An Update on the Link between Blood Sugar and Alzheimer's

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An Update on the Link between Blood Sugar and Alzheimer's
A cause of and treatment for Alzheimer’s remain frustratingly elusive to researchers. As the number of adults in this country living with Alzheimer’s approaches the six million mark, more families find their lives impacted by this disease. Over sixteen million people provide unpaid care for an adult with Alzheimer’s.

Some research indicates lifestyle choices, such as diet and physical activity, may play a role in developing the disease. Another closely related area of research suggests a potential link between type 2 diabetes and Alzheimer’s disease. Experts continue to explore the idea that Alzheimer’s may be a form of diabetes.

Diabetes Rates Are Skyrocketing

Type 2 diabetes has reached epidemic proportions in the United States. Current estimates show more than thirty million Americans have diabetes. That translates to one in ten people in this country. Most are adults over the age of forty-five with type 2 diabetes accounting for the majority of cases.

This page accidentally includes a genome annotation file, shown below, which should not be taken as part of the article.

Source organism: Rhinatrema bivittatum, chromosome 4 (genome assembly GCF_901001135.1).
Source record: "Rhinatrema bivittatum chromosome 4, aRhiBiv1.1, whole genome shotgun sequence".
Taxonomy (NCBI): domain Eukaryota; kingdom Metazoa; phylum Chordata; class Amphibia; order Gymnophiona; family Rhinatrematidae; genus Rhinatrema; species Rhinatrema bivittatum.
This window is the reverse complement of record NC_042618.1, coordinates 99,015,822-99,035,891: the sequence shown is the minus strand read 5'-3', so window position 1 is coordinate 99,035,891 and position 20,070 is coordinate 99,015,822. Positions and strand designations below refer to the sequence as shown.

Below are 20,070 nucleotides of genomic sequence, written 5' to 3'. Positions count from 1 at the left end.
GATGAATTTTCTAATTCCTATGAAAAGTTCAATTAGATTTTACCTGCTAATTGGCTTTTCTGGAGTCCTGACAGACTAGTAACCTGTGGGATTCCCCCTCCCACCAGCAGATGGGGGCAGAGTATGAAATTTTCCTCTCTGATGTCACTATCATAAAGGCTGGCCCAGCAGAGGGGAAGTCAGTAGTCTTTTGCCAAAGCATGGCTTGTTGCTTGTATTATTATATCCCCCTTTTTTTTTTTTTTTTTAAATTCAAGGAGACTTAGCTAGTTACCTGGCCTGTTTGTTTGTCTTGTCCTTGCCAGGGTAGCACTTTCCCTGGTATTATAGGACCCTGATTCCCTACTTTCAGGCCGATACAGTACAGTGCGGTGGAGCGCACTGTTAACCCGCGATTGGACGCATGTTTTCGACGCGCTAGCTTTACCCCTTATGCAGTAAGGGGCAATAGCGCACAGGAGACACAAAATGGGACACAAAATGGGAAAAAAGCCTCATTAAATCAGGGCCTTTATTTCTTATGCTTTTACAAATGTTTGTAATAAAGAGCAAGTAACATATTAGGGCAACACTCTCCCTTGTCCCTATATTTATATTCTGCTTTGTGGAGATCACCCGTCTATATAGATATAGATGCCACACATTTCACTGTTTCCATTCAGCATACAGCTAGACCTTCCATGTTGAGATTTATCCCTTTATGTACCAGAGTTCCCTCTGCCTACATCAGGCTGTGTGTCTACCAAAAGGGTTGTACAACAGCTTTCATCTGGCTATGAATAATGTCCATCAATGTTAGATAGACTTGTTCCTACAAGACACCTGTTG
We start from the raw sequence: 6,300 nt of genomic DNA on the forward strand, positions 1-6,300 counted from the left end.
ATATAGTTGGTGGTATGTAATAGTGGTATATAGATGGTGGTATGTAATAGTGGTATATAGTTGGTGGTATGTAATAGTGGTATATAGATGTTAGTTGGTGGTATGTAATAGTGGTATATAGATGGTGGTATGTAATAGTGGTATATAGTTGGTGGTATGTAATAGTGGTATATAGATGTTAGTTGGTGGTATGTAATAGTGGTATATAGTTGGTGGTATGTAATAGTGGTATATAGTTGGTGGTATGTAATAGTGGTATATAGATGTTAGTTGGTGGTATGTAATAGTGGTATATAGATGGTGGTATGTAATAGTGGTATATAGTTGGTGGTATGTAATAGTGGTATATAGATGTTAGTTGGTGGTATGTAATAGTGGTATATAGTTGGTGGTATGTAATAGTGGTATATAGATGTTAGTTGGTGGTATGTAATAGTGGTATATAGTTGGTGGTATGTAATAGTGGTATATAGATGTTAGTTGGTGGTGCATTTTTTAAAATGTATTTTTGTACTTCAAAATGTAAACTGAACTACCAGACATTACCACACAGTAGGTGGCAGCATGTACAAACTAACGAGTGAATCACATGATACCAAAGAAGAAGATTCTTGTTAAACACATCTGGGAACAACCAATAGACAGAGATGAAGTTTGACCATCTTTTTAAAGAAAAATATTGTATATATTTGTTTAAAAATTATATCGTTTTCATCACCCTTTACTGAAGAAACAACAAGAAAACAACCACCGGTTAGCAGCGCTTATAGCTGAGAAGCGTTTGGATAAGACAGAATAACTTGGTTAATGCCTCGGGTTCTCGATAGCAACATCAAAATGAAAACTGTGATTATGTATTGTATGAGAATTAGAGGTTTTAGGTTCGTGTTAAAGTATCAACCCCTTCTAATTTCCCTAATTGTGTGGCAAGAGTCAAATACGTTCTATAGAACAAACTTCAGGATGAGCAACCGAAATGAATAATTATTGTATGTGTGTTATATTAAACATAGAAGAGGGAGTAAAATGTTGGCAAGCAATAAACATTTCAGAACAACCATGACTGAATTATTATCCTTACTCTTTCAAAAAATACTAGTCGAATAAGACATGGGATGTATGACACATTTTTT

Poor diet and a sedentary lifestyle are believed to be fueling the surge.

Researching the Alzheimer’s Disease and Diabetes Connection

While the connections are still being investigated, here’s what scientists are saying about potential links between diabetes and Alzheimer’s:

  • The link between blood sugar and Alzheimer’s may result from the complex ways type 2 diabetes impacts the brain and body’s ability to process sugar and respond to insulin.
  • High blood sugar levels lead to inflammation throughout the body. Research shows people with Alzheimer’s have high levels of inflammation.
  • Diabetes can also damage the blood vessels, reducing blood flow. That may lead to vascular dementia. Some researchers believe vascular dementia may be a contributing factor for Alzheimer’s disease.

Though the connection is far from solid, one thing is certain: taking steps to reduce your risk for type 2 diabetes is good for your overall health. It helps with weight management, cholesterol, heart disease prevention, and blood pressure. An added benefit is it may prevent Alzheimer’s.

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